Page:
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Playing in Loud Environments
Need some advice.
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gwscheer
Pullman,WA, USA
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October 2, 2014 - 3:24 pm
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In my little jazz/blues eclectic trio I have no problem hearing my violin and the vocals and bass, and making it all work together.  In my 7 piece oldies rock and roll band though, especially due to the drums, the volume level gets pretty high. I have a Rolls PM351 that I run my own monitor amp through so i can adjust the level of the monitor mix and my own instrument with that (So I can get "More Me" in my own monitor with a twist of a dial).

Doing the Doobie brothers "Black Water" in a loud practice session it all sounds pretty good to me during the rehearsal, but...  I recorded the session with a multi-track recorder from of the mixer insert channels, and I have a lot of intonation errors on the viola part.  Even though it sounded much better to me live.  I can play back the balance of the band at low volume and play along with that, and the intonation is better (but not perfect;  i'm no Novi Novog). 

Do any of you have experience or advice playing in loud orchestral or band environments? Maybe their is just a volume threshold where my pitch perception is overloaded so i will need to go to a lower volume in ear monitor, even though those have their own issues.   (By the way, this is one of the reasons Mark Wood says he made fretted Viper violins, so that the violin player could have good intonation even if the on-stage sound level was too high, but I would rather continue with a fretless/traditional violin.   Thanks.  gws

"Make every note beautiful", Ivan Galamian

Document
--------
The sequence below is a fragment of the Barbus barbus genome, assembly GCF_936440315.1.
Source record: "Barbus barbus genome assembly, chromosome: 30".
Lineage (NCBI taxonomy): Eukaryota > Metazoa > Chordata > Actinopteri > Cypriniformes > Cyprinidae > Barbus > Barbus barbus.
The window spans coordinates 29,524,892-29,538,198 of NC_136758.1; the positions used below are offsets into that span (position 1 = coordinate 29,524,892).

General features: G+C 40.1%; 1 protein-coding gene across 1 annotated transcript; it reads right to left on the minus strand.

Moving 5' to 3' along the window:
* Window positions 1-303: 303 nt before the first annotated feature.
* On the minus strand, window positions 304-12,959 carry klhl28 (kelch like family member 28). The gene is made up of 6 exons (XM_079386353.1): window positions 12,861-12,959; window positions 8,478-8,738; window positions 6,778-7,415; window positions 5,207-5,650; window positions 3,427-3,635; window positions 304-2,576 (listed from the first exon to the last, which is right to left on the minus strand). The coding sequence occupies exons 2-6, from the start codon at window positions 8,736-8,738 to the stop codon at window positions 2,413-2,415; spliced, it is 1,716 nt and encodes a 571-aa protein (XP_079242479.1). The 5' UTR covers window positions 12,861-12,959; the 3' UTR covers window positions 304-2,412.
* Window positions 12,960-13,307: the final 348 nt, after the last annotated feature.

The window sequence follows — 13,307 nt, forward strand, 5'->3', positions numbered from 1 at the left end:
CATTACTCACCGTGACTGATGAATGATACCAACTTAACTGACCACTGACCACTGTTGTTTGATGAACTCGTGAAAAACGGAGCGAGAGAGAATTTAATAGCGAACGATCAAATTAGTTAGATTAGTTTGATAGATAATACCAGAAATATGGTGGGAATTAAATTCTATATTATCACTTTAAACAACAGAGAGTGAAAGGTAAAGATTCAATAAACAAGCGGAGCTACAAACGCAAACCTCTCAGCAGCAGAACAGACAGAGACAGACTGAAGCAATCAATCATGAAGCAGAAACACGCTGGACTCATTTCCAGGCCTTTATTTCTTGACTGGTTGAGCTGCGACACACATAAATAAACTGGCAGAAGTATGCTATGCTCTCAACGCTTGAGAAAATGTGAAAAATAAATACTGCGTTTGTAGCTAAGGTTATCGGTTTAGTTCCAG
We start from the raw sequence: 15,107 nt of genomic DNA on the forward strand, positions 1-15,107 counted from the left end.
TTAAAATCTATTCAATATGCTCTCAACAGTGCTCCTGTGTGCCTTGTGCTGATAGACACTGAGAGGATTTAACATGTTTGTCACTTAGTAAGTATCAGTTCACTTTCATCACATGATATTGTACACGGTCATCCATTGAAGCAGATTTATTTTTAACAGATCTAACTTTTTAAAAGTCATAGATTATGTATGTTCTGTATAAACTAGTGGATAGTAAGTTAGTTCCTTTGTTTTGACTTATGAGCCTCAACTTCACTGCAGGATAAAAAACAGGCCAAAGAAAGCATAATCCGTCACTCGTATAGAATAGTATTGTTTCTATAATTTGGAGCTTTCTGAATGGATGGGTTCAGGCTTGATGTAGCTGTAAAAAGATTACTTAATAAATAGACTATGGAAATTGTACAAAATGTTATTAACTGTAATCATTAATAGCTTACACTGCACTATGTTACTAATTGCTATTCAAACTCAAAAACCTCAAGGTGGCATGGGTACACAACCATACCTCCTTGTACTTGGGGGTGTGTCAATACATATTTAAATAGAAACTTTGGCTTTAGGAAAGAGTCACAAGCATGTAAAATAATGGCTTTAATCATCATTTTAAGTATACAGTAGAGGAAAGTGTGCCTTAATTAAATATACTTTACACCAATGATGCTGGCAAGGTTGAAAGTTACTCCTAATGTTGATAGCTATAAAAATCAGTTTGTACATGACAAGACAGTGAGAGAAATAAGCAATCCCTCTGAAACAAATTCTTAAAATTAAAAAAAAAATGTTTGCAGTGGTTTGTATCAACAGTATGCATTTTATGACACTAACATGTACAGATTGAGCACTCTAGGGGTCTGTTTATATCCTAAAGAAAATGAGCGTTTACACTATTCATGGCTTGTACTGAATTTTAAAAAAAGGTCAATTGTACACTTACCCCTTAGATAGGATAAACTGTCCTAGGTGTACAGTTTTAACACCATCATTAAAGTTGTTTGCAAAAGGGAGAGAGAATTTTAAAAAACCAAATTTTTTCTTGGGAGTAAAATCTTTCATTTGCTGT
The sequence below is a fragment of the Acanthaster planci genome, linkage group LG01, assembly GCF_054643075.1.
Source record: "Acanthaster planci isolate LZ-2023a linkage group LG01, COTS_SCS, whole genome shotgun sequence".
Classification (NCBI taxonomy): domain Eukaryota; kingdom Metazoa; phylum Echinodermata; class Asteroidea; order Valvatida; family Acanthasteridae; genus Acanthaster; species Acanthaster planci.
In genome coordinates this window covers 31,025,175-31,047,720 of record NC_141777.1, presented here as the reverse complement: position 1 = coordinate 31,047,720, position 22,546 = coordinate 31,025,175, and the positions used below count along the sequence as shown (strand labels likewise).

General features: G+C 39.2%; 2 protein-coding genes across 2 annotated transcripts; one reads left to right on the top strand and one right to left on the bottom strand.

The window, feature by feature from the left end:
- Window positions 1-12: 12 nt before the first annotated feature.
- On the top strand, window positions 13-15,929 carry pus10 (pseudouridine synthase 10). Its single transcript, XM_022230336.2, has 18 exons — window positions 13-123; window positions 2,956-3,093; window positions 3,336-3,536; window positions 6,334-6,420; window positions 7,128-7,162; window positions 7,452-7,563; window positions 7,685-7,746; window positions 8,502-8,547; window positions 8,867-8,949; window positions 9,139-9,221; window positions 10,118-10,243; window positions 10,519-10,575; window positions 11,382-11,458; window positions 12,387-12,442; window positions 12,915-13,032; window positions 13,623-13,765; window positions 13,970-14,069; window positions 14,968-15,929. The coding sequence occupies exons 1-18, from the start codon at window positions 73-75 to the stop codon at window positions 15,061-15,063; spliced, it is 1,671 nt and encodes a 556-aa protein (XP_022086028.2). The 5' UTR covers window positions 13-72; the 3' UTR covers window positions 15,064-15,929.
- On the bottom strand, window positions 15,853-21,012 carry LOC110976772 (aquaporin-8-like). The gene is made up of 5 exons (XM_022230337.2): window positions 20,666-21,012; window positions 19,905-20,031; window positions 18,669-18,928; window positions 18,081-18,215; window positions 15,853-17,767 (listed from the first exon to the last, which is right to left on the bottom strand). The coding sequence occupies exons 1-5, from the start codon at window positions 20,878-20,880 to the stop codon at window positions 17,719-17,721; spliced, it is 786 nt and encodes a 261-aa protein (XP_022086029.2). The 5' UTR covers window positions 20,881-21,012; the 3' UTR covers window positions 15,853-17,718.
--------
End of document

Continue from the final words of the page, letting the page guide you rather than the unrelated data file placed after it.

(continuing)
“To play a wrong note is INSIGNIFICANT; To play without PASSION is INEXCUSABLE!” , Ludvig Van Beethovan

"It ain't rocket surgery"

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gwscheer
Pullman,WA, USA
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October 2, 2014 - 3:30 pm
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or, maybe i just need to learn it well enough on my own that I don't depend so much on hearing it to make sure the pitch is right?  gws

"Make every note beautiful", Ivan Galamian

“To play a wrong note is INSIGNIFICANT; To play without PASSION is INEXCUSABLE!” , Ludvig Van Beethovan

"It ain't rocket surgery"

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DanielB
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October 2, 2014 - 5:26 pm
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Even if it was possible to learn it well enough to play it without being able to hear how you sound in the mix, I didn't think it would be desirable.  It would take some enjoyment out of playing and lose some of the point of playing live.

Your hearing may be getting "swamped" by the volume level though.  You might try some of the special earplugs they make for musicians.  I used to use those when I played with some really loud bands or had to stand way too close to the drummer's cymbals.  They did help. 

I don't think they make the exact ones I used to use anymore.  But "impact noise reducers" look to be very similar.  Not much like regular earplugs, they let air through so your ear doesn't sound "stuffed up", but there's a diaphragm and weight that take up some of the energy of loud sound pulses before they get to your eardrum.  Crazy sounding stuff, but the principle does work.